To be certain, there’s no point in measuring macros unless you’re eating enough calories in the first place and, ideally, timing your meals well. If you are eating adequately and timing nutrients, though, then you can dial in your macro goals to eke the most out of your diet performance- and recovery-wise, at which point there’s only one step left: diet periodization.
Level 4: Periodize Your Diet (to Your Training)
Diet periodization only makes sense in the context of training, so before we discuss it we need to briefly discuss training. Similar to what we’ve done in this article, we can imagine training as a pyramid consisting of the following steps, each building on the previous:
- Climbing Enough: Simply getting on the wall frequently enough to improve.
- A la Carte Side Training: Doing nearly any sort of climbing-specific side training, like campusing, hangboarding, or 4x4s.
- Training Routines: Adhering to a training schedule instead of just training randomly.
- Training Periodization: Mixing your training up to prevent plateaus and work different aspects.
The final tier of our training pyramid—a tier that only a small percentage of climbers actually dedicate themselves to—requires you to change your training routine frequently. This periodization may consist of different phases (like strength—>power—>power endurance—>general fitness) or just different training protocols (campusing—>hangboarding—>systems wall), but regardless of the specifics it changes the core structure of your workout and therefore the overall optimal dietary requirements. This is what I’m referring to when I talk about diet periodization.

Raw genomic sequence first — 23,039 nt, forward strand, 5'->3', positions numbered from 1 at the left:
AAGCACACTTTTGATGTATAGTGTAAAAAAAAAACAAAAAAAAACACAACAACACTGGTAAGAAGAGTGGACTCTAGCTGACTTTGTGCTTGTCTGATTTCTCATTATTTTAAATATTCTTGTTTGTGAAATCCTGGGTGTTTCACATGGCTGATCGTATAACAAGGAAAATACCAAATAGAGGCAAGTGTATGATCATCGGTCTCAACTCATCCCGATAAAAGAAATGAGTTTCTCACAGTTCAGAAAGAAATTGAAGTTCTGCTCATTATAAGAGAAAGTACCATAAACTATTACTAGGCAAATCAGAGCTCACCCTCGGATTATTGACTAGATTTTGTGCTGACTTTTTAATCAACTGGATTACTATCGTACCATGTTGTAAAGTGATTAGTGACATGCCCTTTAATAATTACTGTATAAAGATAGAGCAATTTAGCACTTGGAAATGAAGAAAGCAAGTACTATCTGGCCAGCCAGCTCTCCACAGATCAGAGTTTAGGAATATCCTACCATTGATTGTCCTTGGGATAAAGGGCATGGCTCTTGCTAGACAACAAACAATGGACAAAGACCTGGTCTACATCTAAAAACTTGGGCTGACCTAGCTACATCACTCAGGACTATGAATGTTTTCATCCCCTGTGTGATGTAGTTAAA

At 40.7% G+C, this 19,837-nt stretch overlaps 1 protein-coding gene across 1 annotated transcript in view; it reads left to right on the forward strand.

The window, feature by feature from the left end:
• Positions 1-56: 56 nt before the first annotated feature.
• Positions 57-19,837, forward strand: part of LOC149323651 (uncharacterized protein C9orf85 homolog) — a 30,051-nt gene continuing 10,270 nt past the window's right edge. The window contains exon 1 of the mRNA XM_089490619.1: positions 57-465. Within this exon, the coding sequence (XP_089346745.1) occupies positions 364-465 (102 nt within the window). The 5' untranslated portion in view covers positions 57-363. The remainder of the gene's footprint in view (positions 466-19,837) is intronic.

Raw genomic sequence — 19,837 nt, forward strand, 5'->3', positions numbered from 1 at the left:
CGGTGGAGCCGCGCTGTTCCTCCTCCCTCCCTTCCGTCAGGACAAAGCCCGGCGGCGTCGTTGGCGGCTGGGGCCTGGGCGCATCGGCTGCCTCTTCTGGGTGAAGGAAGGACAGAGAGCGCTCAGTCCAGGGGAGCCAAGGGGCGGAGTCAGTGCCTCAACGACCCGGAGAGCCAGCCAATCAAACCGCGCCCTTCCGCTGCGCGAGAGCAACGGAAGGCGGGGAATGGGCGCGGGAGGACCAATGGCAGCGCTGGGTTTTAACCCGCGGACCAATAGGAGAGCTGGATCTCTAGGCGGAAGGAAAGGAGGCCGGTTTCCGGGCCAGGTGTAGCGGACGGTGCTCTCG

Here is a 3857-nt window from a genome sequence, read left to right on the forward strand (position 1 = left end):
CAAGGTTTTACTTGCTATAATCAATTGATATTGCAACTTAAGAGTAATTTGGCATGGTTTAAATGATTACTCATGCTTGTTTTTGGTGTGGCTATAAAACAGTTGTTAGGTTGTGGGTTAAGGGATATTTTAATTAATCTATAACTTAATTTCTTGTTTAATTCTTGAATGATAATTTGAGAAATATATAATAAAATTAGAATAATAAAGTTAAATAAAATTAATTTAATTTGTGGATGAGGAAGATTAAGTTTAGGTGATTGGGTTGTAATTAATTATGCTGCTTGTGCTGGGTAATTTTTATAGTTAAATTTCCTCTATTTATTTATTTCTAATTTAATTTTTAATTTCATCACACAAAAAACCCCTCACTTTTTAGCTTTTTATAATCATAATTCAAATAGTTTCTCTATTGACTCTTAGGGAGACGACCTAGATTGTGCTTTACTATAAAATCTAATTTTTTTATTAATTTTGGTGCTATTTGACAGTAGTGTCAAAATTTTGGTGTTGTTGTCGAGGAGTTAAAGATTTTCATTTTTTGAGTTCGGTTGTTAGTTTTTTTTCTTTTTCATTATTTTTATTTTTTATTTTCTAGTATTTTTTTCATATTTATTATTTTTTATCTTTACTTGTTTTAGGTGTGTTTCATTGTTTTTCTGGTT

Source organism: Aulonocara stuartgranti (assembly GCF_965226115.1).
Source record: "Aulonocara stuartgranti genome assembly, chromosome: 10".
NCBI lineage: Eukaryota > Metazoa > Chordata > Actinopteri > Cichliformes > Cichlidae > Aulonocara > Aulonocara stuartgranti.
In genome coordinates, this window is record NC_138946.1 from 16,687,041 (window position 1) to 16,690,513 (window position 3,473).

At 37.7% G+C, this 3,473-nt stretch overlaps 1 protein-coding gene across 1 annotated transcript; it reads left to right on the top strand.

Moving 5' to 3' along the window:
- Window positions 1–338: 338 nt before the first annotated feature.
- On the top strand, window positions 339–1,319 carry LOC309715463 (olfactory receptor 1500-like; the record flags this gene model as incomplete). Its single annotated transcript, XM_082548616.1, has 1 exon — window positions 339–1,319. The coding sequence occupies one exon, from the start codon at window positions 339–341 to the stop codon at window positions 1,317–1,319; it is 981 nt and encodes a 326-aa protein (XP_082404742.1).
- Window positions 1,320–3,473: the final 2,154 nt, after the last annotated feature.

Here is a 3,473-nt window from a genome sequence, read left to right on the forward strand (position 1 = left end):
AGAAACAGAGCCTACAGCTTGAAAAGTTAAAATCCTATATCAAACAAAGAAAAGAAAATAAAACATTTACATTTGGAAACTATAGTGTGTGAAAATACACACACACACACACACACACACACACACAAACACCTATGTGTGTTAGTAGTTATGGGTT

At its heart, diet periodization is the synchronization of your diet to your training; it means committing to reassessing every other step of the pyramid whenever your training goals change. If your training routine is meant to maximize strength gain, you increase your calories to match that. If you’re working power, you increase the relative presence of carbohydrates to amply fuel anaerobic energy systems. If you’re trying to lean up, you cut calories. Regardless of the change, you’re doing the work to match diet to training.
Outside of the context of training, diet periodization makes no sense; therefore, if you’re not currently periodizing your training, there’s no benefit to periodizing your diet. If you are periodizing your training, however, diet periodization is worthwhile.
How Far to Ascend: What’s Your Goal?
One last thing we should discuss: what makes sense for you? Every step offers a benefit—but when does the work become too great for the benefit received? Ultimately, that depends on you and your climbing habits.
Sports nutrition is just a piece of the puzzle, and in many ways it only makes sense to put as much effort into it as you put into any other aspect of your climbing. If you struggle to simply get out and climb enough, nutrition will only get you so far—you need to climb and train more to reap the performance benefits of a great diet, though you’ll still likely do well to be cognizant of your total caloric load (and adjust it accordingly). If you train on occasion, it’s worth timing your nutrient intake to maximize performance and recovery for those training sessions. If you’re dedicated to your training, you should also be dedicated enough to your diet to ensure you’re getting the most benefit from your training.
Basically, ascend as far up the sports nutrition pyramid as you do the training pyramid (and maybe a step further, if it’s not too much of a bother).
If you match your sports nutrition to your training, you’re all but guaranteed to benefit as much as can be expected—and anytime the two become out of sync, you can expect the other to hold you back. When you find yourself putting much more effort into one or another, it’s time to reassess your priorities and bring them back in line.